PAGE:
Waco, Texas: The mother of Fabrizio Stabile, a New Jersey man who died of a rare “brain-eating amoeba” after visiting a Texas surf resort has filed a wrongful death lawsuit against the water park. Fabrizio Stabile’s story made headlines last fall: He visited a surf park near Waco and 13 days later, on Sept. 21, he was dead from a brain-eating amoeba. He was 29.
Now his mother, Rita Stabile, has filed a wrongful death suit against the Texas company, Parsons Barefoot Ski Ranch, or BSR, seeking more than $1 million in damages.
BSR could have prevented her son’s death “had they exercised ordinary care in the operation of their water park,” alleges the civil suit, filed April 9 in McLennan County District Court.
Park owner Stuart Parsons wrote in an email Tuesday, “Our hearts go out to the family of Fab. Only God knows where he got the ameoba (sic).” Plaintiff’s attorney Brian Wunder declined to comment.
A new water filtration system was installed in the surf park after Stabile’s death, according to a video posted to the attraction’s Facebook page. And the park, which closed for the winter shortly after the incident, is now open to surfers.
David Litke, environmental health manager for the Waco-McLennan County Public Health District, said district employees inspected the new system in March prior to the park’s opening.
Stabile, described in the suit as the only son in a tight-knit family, decided last summer to go with friends from New Jersey to the park, according to the court document.
BSR is known for its artificial wave that patrons can surf, an increasingly popular trend that has raised questions over how such facilities should be regulated.
A similar park in Austin, NLand Surf Park, is regulated under new “artificial swimming lagoon” legislation that passed in 2017. Litke said he believes BSR falls in the same category.
“Last year that was the big question: What are these things?” Litke said.
The law requires that lagoons be maintained “in a sanitary condition,” but specific enforcement standards are still being finalized by the Department of State Health Services. The standards are expected to be published this summer.
Unbeknownst to Stabile, the suit says, the park’s “blue-green dyed waves masked a pathogen soup in which Naegleria fowleri amoeba — the ‘brain-eating amoeba’ — could thrive. ”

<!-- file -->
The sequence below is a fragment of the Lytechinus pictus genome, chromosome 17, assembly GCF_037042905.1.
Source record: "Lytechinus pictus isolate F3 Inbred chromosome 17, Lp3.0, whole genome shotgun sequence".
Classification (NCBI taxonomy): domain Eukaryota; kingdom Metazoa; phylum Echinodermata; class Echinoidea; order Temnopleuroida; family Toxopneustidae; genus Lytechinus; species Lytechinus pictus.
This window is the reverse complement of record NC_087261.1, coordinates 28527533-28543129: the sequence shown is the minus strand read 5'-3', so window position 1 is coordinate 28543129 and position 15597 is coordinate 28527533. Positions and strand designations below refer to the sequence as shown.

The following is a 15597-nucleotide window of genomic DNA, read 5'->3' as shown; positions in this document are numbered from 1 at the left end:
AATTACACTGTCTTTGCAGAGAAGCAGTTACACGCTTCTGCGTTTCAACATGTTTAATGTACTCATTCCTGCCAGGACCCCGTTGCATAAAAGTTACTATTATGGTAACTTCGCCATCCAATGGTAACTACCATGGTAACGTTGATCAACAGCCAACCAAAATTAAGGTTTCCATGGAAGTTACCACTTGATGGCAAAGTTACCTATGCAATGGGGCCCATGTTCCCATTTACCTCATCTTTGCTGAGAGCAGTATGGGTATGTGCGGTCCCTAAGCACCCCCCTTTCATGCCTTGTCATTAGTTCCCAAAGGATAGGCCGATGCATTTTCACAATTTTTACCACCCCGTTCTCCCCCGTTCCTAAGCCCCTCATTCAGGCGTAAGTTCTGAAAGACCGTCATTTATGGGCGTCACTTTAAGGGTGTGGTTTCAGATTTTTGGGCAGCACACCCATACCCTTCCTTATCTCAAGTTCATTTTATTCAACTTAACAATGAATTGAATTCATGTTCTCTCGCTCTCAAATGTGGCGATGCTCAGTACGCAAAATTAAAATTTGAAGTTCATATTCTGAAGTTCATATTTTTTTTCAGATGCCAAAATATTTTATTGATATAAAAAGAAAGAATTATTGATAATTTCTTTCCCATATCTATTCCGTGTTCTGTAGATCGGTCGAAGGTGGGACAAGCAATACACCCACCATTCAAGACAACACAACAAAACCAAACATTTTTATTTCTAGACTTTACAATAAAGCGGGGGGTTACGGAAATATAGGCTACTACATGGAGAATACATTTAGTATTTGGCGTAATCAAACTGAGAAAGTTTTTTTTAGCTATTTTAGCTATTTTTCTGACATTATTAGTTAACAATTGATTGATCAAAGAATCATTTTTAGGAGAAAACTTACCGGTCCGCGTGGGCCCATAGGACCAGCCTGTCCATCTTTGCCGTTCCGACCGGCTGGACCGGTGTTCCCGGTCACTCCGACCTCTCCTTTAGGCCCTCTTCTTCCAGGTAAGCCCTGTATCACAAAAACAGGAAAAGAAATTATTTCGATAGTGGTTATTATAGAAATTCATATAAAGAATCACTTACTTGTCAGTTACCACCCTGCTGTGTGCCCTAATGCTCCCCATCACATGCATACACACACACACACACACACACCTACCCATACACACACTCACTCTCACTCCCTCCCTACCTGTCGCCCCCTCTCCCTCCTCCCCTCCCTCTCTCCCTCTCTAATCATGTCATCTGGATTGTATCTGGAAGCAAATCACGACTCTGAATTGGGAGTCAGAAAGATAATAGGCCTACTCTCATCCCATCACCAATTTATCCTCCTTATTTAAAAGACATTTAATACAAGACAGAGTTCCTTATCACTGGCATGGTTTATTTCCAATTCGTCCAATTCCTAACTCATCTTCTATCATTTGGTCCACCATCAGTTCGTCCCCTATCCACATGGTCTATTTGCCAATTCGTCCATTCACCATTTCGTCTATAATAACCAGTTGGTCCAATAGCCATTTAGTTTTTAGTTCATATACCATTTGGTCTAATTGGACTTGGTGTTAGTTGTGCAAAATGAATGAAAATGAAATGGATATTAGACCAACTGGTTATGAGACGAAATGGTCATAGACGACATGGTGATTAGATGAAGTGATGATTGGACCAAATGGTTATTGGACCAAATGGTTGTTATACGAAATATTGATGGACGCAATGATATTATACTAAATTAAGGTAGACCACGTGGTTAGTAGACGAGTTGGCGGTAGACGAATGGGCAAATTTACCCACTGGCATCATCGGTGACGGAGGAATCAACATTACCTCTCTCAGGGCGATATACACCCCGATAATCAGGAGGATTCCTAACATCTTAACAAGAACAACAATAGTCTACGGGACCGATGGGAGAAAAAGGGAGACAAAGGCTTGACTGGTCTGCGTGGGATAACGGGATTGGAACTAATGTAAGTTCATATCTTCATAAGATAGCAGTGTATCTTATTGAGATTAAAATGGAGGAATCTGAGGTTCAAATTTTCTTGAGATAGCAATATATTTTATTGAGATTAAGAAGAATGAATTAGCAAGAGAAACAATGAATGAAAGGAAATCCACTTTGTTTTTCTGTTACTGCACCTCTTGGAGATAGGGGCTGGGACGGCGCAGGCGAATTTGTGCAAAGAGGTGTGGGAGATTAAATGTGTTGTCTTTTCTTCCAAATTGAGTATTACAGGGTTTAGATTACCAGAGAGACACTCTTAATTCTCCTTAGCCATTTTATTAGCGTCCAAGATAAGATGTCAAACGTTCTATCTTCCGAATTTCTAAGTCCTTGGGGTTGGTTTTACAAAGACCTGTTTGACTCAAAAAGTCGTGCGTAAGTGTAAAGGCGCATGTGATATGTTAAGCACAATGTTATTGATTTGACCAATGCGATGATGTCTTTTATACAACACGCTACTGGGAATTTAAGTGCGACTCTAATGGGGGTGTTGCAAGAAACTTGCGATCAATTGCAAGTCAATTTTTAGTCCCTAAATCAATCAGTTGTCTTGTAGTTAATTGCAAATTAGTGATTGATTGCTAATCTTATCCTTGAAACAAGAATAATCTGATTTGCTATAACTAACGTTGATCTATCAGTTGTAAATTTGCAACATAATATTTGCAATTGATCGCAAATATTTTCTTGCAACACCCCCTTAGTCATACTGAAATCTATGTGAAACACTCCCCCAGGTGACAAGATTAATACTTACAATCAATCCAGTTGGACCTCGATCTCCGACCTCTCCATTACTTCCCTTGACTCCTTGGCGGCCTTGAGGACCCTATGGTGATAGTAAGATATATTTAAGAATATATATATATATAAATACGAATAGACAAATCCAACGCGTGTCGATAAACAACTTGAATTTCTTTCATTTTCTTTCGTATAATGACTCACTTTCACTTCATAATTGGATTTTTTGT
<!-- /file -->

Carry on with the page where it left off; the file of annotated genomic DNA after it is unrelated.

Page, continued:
Test results from health officials found his “exposure likely occurred” at the park. The report found conditions “favorable” for the amoeba’s growth.
The organism is commonly found in warm, fresh water but, according to the CDC, not in well-maintained pools.
Prior to installing the new filtration system, Litke said, the water at the surf park wasn’t treated — save for an occasional large dose of chlorine.
Parsons, the owner, wrote in his email that operators “put chemicals in the water to make it safe.” He noted that the amoeba, which rarely infects people, was not found in the surf park water. (It was found at another attraction at BSR.)
BSR invested significantly in the new water systems, Parsons wrote, and his 2-year-old twins play in the water. He said the surf was full daily.
“I don’t want a chance of it even happening,” Parsons wrote.
The lawsuit states the company owed it to its customers “to maintain the water in a safe condition.” It continues: “Defendants breached their duty to keep the water safe.”
Health officials say testing found evidence of the rare but deadly amoeba at one of the four attractions at the BSR Cable Park and Surf Resort in Waco. Fabrizio Stabile was 29 when he died on Sept. 21 from an infection, which can happen when contaminated water enters the body through the nose.
Rita Stabile’s lawsuit seeks more than $1 million. The lawsuit was filed last week. It alleges the park’s blue-green dyed waters “masked a pathogen soup” that allowed the amoeba to thrive.
The park says it’s since installed a new water filtration system.